Jimi Hendrix wrote the song, “Castles made of the Sand”, in which he described his childhood experiences. His father alternated between being unemployed and underemployed, the family suffered and the marriage ended. It is a tragic example of the effects of economic forces on social stability, and how efforts to stabilize a society are doomed if the underlying economic forces are not addressed.
While at the United Nations, I worked with many countries emerging from conflict including Mali, Democratic Republic of the Congo, South Sudan, Haiti, Somalia, Ivory Coast, Kosovo, Kashmir, Western Sahara, Abyei and others. I noticed a recurring sequence of events in these countries. In case after case economic collapse led to masses of unemployed young men. Economic need then led individuals to reach out to family, families to reach out to community/clans, communities/clans to reach out to larger tribal and ethnic collectives.
If you’re among the millions of unemployed in the US, Israel, or elsewhere perhaps putting yourself in the shoes of the unemployed in these regions is not so much of stretch. The social, political and economic aspects of unemployment can be a volatile mix. Frustration easily transforms into anger. Ineffective leadership creates a power vacuum at the top, often filled by militant or religious leaders as an alternate source of authority and social organization. Seemingly inevitably there is the arrival of an older man who organizes the masses of unemployed into an armed group under his leadership. This, and the reliance on ethnic groupings often results in ethnic violence.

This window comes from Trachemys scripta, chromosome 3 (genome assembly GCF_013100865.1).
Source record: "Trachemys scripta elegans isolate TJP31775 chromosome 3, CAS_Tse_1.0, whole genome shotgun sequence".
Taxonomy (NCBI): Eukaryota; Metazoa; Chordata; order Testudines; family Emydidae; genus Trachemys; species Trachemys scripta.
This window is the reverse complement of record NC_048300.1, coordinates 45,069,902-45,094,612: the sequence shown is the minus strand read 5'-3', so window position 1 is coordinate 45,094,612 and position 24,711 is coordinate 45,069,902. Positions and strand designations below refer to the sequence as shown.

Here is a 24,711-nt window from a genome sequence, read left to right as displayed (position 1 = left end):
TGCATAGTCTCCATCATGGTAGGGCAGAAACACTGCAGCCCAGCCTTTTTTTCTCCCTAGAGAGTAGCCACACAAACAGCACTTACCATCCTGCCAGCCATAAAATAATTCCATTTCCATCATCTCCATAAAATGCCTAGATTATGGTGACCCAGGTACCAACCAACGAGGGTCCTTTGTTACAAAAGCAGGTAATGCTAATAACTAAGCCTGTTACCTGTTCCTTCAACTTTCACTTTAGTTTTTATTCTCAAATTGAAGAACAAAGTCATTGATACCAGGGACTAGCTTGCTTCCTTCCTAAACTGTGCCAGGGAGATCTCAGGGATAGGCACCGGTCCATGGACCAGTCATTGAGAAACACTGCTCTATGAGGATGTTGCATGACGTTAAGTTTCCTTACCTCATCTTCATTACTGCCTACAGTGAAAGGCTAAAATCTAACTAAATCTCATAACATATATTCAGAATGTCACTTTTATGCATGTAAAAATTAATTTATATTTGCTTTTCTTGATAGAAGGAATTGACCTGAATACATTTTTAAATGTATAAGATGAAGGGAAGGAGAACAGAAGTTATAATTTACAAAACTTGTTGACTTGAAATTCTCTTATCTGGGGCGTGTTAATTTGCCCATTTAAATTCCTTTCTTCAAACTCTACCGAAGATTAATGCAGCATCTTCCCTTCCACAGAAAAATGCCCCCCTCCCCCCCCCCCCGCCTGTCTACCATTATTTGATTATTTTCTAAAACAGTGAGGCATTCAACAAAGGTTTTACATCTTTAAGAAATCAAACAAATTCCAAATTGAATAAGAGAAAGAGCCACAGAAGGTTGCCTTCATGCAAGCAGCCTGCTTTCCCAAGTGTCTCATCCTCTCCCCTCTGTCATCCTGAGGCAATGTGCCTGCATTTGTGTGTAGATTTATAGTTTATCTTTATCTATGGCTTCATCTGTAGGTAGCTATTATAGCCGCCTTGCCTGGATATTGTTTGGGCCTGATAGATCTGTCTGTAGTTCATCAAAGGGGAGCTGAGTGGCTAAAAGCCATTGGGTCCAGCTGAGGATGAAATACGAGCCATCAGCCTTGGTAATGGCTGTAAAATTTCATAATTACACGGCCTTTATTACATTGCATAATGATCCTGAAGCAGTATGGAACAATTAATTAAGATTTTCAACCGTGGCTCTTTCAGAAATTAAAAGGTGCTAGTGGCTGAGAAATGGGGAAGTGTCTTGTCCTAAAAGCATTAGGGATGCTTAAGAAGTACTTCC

It’s fairly easy to see this in middle eastern societies, Palestinian society is an example, where lack of trust in political rulers has been a fact of life for centuries, and so the family, clan, and religion serve as an alternate source of social organization.
Ashkenazi Jewish society in past centuries exhibited this as well. Persecution led to a mistrust of the government and lack of economic opportunity. What is effectively an alternate government functioned through the rabbinic periods, to this day (Tannaim, Amoraim, Geonim, Rishonim, Acharonim). Individuals turned to their families, families turned to their community’s rabbis, who turned to their sect’s Rebbe or Rav. A case can be made that the Jewish masses were ultimately organized into armed groups, of course not by their religious leaders, but instead by the large number of Jews found in historic revolutionary movements (Karl Marx, Leon Trotsky, Rosa Luxemburg, Emma Goldman to name a few)
In American society, the pandemic has led to economic crisis with 11% unemployment as of this writing. Individuals turn to families and to larger and often ethnic based collectives. The economic crisis led to the rise of white supremacist groups, such as neo Nazis, and the Boogaloo movement. It also led to the rise of Black Lives Matter. BLM rightfully protests the deaths of African Americans, but after decades of such incidents demonstrations of the scale we see today only erupted during a time of economic crisis. American society is not immune to the pattern repeated so often across the world.
In the third world conflicts I’ve been exposed to, attempts at conflict resolution are made through diplomatic efforts, but if achieved this way the results are as fragile as a castle in the sand. True and lasting peace comes from a foundation of economic stability, remove the economic source of discontent, and you solidify the foundation of peace and stability, ignore economic forces and you have merely only made a sand castle.
What is the route back to stability? Many say stability will return after the pandemic. Of course the pandemic takes precedence today, but there will be no stability unless a focus is placed on economic prosperity. Otherwise, we will emerge from the pandemic with a cleaner, more health conscious world, a beautiful sand castle, with no foundation, due to be washed away in time by the masses of unemployed.